Chatting with Haley and Poppy
Editor’s Note: Chatting with Haley and Poppy is a platform to advocate for children who are nonverbal. The recipients of this mail are either current correspondents or professionals in the field. By all means suggest articles or make comments by email or phone listed below.
A PATH TO TRANSLATE THE LANGUAGE OF NONVERBAL CHILDREN
In 1985 Michael Brown and Joseph Goldstein were awarded the Nobel Prize in Medicine for their discoveries concerning the regulation of cholesterol metabolism. Their work set the foundation for drugs we now know as statins. It was In the 1970s, when they began studying a rare metabolic disorder, familial hypercholesterolemia. The history of medicine is replete with examples of rare conditions research having universal application. The systemic problems of children with rare diseases affecting both motor and intellectual pathways are no different.
Too often their disabilities prevent them from being interrogated and they are considered as profoundly learning disabled, as if they have nothing to say. For reasons that appear more discriminatory rather than scientific they are customarily excluded from conventional research (Russell et al). However, there is research indicating people with profound disabilities have preserved cognition and vocabulary, (Corderre et al). There is also evidence that autism spectrum disorders may be similar to locked-in syndrome (Pines et al). Thus, they are only one of many categories of people deprived of speech due to developmental factors, accident, illness, mental health or aging.
These children offer unique opportunities for cognitive neuroscience to delve deeply into the intricacies of the relationship between the motor and cognitive domains. (Veldman et al)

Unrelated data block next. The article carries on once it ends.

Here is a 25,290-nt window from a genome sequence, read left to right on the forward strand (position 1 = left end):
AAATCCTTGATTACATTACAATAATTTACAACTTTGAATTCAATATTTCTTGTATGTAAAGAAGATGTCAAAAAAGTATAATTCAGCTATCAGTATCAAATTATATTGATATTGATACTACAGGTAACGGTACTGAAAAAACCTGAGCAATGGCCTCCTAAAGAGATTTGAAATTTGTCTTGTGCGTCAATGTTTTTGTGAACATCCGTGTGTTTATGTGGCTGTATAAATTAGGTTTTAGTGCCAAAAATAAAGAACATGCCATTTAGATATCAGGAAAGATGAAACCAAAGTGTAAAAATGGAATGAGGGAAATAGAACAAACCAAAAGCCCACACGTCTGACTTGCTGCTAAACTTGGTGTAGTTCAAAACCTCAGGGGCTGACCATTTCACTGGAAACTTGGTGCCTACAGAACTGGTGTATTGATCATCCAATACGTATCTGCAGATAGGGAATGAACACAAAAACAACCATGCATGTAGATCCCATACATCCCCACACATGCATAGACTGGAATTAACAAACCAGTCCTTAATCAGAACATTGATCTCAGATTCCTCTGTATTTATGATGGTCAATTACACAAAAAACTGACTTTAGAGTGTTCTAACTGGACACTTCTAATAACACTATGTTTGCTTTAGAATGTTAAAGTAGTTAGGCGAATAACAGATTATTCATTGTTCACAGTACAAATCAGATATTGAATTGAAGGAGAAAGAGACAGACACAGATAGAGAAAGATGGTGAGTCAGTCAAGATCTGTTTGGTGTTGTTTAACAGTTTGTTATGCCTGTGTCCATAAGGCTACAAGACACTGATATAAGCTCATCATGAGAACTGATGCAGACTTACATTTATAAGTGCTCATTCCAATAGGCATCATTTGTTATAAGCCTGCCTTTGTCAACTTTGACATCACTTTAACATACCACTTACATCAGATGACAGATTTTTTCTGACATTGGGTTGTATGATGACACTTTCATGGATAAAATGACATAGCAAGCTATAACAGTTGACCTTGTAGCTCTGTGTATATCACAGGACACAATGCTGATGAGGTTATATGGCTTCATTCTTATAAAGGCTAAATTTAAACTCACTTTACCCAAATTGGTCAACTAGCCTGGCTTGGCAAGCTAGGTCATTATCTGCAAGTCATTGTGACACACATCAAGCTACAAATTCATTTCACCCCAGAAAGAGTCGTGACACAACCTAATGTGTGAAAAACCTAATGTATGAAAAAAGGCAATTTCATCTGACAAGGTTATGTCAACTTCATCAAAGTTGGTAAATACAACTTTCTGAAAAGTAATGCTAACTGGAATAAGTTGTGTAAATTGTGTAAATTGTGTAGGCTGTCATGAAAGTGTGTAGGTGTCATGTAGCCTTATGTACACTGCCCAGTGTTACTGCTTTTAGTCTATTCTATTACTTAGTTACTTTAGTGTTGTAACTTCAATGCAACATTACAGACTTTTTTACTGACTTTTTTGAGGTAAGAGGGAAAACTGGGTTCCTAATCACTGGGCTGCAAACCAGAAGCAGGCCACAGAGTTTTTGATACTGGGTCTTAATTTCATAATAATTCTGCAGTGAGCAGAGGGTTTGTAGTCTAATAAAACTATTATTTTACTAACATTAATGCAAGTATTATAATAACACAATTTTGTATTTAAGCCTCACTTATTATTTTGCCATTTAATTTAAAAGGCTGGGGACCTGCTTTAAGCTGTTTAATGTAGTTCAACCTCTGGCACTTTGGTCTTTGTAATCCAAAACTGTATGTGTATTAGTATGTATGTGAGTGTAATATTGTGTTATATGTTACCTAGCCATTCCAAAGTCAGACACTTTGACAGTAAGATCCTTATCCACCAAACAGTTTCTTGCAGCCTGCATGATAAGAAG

Research projects focused on their nonverbal communication patterns will have universal impact and will open this door. Research projects that can translate wants and needs into intentional autonomous actions will prove especially valuable giving agency to children with severe disabilities.
Unlocking the nonverbal communication patterns will also prove especially valuable to medical professionals and caregivers who seek information necessary for effective treatments, therapeutic interventions or discourse.
In the normal course of communication, we rely not only on words but gestures, body movement, posture, tone of the utterance, physiological condition, social setting, environmental conditions, and social status to determine intent and meaning. These various modalities of nonverbal communication are performed by all of us as a suite and their use is idiosyncratic and influenced by cultural factors (Bellieni 2022).
There is evidence that “assessment of functional (nonverbal) communication is increasingly used in large-scale randomized controlled trials as the primary outcome measure” However, “there is little knowledge about how commonly used measures of functional communication relate to each other”, (Schumacher et al).
As is customary in science, research is specialized: one chooses facial expression, another vocalization, another body movement and so on. One such example is the work of the MIT Media Lab where nonverbal vocalizations are seen as speech. (Narain, Johnson) A supplemental work focused on vocalizations demonstrates “the need and potential for specialized, naturalistic databases and novel computational methods to enhance translational communication technologies in underserved populations”. (Narain, Johnson)
However, integration of all nonverbal modalities is necessary to provide the answers caregivers and clinicians seek.
In our next post we will introduce technologies that provide a platform for such integration.
Contact: Ed Fennell firstname.lastname@example.org
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